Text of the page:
Ectopic fat in youth: The contribution of hepatic and pancreatic fat to metabolic disturbances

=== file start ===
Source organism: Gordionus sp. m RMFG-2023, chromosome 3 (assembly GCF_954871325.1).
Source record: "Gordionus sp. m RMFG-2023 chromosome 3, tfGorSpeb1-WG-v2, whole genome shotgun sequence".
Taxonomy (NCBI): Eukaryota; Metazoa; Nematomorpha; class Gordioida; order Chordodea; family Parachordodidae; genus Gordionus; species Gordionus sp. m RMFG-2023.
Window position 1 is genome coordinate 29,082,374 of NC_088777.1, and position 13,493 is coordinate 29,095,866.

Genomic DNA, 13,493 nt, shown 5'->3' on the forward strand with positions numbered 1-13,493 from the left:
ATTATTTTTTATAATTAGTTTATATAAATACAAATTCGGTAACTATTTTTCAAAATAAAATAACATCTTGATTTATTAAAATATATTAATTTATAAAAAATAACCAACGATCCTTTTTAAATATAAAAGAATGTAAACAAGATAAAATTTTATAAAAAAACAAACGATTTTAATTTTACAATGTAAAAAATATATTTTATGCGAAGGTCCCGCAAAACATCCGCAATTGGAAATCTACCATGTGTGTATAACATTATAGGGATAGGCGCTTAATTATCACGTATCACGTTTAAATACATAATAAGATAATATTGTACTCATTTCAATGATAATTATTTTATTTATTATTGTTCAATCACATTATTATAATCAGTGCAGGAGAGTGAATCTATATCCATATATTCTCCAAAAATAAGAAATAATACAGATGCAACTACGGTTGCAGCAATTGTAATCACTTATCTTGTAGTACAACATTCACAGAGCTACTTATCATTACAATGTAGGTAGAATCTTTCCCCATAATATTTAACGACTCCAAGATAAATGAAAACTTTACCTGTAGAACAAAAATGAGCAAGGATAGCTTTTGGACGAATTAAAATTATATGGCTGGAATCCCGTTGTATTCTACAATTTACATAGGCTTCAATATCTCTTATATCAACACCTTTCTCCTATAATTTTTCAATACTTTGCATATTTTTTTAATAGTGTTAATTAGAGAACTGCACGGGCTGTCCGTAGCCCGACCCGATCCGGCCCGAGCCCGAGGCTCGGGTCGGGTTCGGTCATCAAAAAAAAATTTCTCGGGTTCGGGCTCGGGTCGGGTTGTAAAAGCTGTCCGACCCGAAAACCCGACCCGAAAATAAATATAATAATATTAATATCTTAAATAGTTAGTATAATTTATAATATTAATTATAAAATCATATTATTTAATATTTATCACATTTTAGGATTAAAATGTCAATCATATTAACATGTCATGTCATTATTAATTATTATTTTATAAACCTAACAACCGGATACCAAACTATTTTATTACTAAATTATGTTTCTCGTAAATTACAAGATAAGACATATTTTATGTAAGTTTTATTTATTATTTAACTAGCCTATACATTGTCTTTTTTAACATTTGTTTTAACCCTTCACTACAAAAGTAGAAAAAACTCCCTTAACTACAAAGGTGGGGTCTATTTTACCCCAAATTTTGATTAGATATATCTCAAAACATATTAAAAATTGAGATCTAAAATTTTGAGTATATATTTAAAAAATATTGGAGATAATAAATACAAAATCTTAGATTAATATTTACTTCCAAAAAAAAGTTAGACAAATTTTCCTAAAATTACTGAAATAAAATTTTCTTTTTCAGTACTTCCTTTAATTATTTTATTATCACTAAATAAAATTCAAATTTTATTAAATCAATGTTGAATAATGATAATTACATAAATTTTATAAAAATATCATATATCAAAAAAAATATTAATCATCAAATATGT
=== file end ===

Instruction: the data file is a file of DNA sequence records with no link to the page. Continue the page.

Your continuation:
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OBJECTIVE: To study the relationships between parameters of glucose and insulin metabolism and visceral and abdominal ectopic fat in youth. METHODS: A cross sectional study of 50 children (24 females), 8-18 years old. Anthropometrics, body composition, blood-work and visceral and ectopic fat by magnetic resonance imaging were assessed. Insulin secretion, insulin sensitivity and beta cell function were calculated from an oral glucose tolerance test. RESULTS: BMI z-scores ranged between -1.3 and 4.5. The hepatic fat fraction (HFF) ranged between 0 and 36% and pancreatic fat fraction (PFF) between 0 and 14%. Visceral fat, HFF and PFF were associated with clinical and biochemical metabolic abnormalities, and correlated with markers of insulin sensitivity (r = -0.60, P < 0.01; r = -0.64, P < 0.01; r = -0.48, P < 0.01, respectively) insulin secretion (r = 0.55, P < 0.01; r = 0.57, P < 0.01; r = 0.41, P < 0.01, respectively), and beta cell function (r = -0.49, P < 0.01; r = -0.59, P < 0.01; r = -0.39, P < 0.01, respectively). CONCLUSIONS: Accumulations of pancreatic and hepatic fat have complementary clinical consequences in youth. While visceral and hepatic fat demonstrated a dominant effect, even relatively small degrees of pancreatic fat deposition may contribute to metabolic alterations.
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